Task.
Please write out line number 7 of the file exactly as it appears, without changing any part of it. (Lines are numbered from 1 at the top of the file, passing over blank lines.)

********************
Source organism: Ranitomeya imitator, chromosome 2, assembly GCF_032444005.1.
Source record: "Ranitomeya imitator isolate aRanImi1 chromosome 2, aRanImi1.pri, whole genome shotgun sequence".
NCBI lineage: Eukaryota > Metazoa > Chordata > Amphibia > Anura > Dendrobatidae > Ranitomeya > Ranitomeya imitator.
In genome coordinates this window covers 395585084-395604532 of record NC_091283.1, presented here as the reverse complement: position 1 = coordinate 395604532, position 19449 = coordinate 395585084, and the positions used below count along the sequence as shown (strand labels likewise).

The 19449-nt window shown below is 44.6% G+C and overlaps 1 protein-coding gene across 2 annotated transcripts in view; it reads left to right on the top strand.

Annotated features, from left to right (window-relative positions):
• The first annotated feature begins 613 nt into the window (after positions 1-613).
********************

• The first annotated feature begins 613 nt into the window (after positions 1-613).